Salford's new chief performs radical surgery on committees

February 21, 2008

An overly complex committee structure is to be cut back as Salford University launches a period of restructuring.

It will cut its 90 committees to eight, and a new charter of statutes will more clearly define the roles of governance and management.

Helping to oversee the changes is Gill Nicholls, recently appointed from the University of Durham as Salford's new pro vice-chancellor for teaching and learning.

"We're trying to make things clear and make it easier for staff to engage. Salford has many, many committees, and I know from experience that a proliferation of committees doesn't actually get any work done," she said. "Committees become sub-committees, and sub-committees have working groups, and working groups become sub-sub-sub-committees; no decision is ever made. As a consequence, strategically you don't move forward.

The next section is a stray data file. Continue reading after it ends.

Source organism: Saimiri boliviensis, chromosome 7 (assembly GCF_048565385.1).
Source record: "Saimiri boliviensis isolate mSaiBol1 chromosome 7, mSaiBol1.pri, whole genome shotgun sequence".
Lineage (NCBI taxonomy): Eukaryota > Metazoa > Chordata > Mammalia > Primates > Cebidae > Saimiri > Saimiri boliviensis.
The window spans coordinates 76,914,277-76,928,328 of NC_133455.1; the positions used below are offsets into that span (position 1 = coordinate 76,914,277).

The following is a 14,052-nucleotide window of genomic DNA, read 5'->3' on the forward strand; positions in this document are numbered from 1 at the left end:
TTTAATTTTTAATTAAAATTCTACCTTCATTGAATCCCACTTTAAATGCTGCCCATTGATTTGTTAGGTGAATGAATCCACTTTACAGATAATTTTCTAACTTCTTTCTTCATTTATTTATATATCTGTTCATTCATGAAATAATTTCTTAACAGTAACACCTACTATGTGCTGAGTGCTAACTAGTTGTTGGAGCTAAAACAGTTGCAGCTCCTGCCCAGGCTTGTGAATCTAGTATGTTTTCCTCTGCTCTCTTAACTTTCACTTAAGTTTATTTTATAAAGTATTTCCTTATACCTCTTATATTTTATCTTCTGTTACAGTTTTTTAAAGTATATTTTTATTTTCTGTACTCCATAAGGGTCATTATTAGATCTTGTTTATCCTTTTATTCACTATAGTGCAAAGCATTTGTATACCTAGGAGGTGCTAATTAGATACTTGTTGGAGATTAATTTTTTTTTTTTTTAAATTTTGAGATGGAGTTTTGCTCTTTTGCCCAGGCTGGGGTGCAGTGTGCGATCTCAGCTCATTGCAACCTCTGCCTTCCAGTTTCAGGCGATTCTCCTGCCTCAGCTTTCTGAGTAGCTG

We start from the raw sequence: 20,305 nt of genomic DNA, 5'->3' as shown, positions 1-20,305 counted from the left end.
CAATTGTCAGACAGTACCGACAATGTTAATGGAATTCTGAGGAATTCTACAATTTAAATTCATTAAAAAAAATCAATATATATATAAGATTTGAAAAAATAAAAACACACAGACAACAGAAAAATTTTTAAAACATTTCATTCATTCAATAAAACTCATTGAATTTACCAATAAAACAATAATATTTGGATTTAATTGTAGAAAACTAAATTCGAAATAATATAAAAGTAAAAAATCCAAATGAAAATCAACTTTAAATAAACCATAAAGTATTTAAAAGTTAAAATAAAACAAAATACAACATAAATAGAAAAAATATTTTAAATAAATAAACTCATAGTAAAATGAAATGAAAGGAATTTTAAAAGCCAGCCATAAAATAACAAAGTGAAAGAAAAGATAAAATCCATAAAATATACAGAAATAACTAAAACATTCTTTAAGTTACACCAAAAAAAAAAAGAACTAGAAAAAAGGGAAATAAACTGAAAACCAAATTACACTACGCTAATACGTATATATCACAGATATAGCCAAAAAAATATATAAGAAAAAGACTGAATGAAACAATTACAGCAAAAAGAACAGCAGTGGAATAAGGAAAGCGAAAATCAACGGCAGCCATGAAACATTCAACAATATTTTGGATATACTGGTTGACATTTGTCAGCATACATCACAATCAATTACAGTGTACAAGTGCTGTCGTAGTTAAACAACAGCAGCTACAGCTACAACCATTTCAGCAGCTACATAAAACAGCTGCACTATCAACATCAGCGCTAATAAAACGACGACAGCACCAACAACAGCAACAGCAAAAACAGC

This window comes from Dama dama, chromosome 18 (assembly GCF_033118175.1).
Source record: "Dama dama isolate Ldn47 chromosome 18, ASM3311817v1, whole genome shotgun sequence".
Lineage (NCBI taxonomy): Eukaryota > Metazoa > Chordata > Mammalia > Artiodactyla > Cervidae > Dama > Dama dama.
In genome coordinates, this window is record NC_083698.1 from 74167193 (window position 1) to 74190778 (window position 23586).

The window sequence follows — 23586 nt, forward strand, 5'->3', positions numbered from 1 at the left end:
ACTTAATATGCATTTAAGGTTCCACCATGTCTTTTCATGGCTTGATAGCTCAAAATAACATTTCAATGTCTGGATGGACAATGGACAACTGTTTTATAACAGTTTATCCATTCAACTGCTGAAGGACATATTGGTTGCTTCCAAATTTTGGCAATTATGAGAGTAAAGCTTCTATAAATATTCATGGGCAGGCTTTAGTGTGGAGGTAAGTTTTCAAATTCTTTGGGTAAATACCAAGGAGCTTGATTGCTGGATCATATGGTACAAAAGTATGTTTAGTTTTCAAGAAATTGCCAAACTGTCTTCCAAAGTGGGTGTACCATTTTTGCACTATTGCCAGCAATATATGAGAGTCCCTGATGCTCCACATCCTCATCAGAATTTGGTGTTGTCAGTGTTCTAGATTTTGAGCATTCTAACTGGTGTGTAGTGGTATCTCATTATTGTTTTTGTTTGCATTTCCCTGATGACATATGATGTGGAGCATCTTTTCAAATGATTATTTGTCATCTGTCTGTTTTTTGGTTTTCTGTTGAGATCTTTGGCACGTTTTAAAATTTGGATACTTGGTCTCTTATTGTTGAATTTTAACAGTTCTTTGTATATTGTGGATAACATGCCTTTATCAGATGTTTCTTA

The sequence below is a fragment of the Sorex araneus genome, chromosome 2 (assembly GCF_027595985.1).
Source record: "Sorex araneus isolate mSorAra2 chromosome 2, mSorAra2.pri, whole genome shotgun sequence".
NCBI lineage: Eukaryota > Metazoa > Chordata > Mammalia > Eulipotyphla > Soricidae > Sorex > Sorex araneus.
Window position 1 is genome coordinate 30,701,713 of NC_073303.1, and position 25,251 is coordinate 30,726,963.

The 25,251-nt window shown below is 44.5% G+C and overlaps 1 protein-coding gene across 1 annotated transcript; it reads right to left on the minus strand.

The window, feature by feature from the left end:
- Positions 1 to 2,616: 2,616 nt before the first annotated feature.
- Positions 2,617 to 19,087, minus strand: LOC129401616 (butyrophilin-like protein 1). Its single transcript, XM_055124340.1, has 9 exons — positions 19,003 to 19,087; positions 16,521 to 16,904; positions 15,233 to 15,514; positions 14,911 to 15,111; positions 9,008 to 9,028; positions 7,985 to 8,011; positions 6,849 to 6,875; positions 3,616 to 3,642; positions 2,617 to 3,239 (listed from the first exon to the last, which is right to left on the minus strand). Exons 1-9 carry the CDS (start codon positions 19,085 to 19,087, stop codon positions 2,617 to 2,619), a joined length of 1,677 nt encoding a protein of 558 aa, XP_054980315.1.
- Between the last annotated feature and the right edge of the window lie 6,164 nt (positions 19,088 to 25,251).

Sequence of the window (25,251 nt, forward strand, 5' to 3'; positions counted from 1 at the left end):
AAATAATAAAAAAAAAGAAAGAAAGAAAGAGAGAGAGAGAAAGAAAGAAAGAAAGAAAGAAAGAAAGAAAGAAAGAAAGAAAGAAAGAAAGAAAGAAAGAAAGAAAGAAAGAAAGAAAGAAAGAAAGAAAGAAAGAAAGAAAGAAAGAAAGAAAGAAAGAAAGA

"The (new) structure will ensure people know what they're accountable for, and the line of management will be clearer," she said.

The greater distinction between governance and management would, she said, ensure transparency over strategic decisions and clarify managers' responsibilities.

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